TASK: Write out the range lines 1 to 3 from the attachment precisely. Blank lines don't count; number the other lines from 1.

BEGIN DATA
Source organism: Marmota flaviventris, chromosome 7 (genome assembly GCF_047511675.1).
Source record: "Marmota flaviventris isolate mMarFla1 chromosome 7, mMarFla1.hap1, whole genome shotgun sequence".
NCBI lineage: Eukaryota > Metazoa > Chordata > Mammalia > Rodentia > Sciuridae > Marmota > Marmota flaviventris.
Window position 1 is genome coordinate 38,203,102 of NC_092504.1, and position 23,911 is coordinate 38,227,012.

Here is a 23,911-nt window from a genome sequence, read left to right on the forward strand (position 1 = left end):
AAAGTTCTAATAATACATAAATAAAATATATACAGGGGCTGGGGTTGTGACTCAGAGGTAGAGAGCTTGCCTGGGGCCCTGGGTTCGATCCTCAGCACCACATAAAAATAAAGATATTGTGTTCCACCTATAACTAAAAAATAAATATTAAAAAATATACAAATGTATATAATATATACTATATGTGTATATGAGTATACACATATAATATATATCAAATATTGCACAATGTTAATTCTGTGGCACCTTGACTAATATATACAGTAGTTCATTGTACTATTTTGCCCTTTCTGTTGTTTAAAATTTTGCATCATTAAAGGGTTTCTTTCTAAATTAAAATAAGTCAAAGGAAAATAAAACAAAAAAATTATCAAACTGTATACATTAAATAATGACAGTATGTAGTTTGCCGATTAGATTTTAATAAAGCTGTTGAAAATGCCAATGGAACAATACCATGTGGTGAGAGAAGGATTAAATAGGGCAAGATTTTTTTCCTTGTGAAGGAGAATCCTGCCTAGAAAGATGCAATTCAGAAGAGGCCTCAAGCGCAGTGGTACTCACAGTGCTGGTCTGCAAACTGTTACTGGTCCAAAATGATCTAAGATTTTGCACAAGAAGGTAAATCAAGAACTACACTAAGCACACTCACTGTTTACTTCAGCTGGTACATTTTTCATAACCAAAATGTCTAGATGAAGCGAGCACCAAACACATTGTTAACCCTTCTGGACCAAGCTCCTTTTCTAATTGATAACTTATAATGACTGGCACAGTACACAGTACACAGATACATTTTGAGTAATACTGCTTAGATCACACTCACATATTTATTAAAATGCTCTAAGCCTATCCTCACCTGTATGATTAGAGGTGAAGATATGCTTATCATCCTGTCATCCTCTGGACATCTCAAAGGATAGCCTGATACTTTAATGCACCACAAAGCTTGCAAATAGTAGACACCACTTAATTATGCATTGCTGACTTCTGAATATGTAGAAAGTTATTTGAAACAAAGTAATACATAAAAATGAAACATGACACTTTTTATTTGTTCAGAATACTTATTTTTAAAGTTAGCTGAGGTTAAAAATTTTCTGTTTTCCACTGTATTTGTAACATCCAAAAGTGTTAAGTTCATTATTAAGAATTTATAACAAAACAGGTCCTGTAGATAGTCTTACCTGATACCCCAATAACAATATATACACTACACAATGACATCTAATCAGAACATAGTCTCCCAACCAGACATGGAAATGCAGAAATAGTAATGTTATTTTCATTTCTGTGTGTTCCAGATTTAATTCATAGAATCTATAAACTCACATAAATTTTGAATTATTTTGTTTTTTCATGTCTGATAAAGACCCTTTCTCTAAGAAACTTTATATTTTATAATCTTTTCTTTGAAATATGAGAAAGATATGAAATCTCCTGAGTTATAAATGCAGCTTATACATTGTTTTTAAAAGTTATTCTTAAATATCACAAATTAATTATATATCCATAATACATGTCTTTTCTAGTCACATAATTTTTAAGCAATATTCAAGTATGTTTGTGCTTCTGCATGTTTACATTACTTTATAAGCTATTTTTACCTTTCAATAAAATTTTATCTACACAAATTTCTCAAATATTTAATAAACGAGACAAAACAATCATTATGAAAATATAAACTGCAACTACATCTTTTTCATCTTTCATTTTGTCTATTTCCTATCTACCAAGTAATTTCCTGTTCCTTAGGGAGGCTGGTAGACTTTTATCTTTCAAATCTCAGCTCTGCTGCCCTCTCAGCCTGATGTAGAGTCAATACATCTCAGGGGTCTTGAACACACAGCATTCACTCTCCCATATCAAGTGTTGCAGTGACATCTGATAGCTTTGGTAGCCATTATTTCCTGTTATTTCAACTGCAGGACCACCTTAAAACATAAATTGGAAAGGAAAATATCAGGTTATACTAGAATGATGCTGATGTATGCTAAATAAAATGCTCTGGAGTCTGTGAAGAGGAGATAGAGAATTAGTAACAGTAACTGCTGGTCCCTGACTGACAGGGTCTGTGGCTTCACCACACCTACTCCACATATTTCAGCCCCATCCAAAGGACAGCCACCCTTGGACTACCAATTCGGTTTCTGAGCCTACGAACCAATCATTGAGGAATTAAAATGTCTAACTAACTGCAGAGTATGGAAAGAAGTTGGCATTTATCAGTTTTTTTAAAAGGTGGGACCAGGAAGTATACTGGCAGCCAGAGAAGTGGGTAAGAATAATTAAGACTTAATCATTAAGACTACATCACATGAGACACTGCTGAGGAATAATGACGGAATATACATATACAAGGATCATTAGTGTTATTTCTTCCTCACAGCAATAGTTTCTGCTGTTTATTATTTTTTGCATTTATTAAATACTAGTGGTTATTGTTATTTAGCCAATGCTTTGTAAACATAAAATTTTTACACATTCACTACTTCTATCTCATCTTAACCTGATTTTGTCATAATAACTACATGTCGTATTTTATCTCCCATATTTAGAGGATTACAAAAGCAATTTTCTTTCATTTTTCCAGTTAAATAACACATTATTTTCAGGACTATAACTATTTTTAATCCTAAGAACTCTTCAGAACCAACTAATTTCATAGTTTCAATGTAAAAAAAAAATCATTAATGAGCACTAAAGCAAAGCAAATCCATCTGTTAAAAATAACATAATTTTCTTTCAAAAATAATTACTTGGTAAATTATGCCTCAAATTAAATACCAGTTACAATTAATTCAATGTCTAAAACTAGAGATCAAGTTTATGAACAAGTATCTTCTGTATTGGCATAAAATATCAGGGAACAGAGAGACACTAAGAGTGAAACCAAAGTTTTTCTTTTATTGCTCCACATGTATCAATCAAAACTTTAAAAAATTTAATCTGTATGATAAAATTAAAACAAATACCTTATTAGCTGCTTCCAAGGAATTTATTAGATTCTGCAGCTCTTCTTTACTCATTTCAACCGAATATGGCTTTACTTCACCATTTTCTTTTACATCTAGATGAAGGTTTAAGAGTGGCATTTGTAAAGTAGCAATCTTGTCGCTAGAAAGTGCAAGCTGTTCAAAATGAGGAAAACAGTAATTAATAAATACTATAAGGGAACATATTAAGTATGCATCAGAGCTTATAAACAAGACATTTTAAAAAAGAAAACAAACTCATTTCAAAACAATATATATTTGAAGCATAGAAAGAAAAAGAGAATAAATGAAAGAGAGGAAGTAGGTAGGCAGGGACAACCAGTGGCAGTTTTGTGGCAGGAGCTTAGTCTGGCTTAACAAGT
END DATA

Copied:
Source organism: Marmota flaviventris, chromosome 7 (genome assembly GCF_047511675.1).
Source record: "Marmota flaviventris isolate mMarFla1 chromosome 7, mMarFla1.hap1, whole genome shotgun sequence".
NCBI lineage: Eukaryota > Metazoa > Chordata > Mammalia > Rodentia > Sciuridae > Marmota > Marmota flaviventris.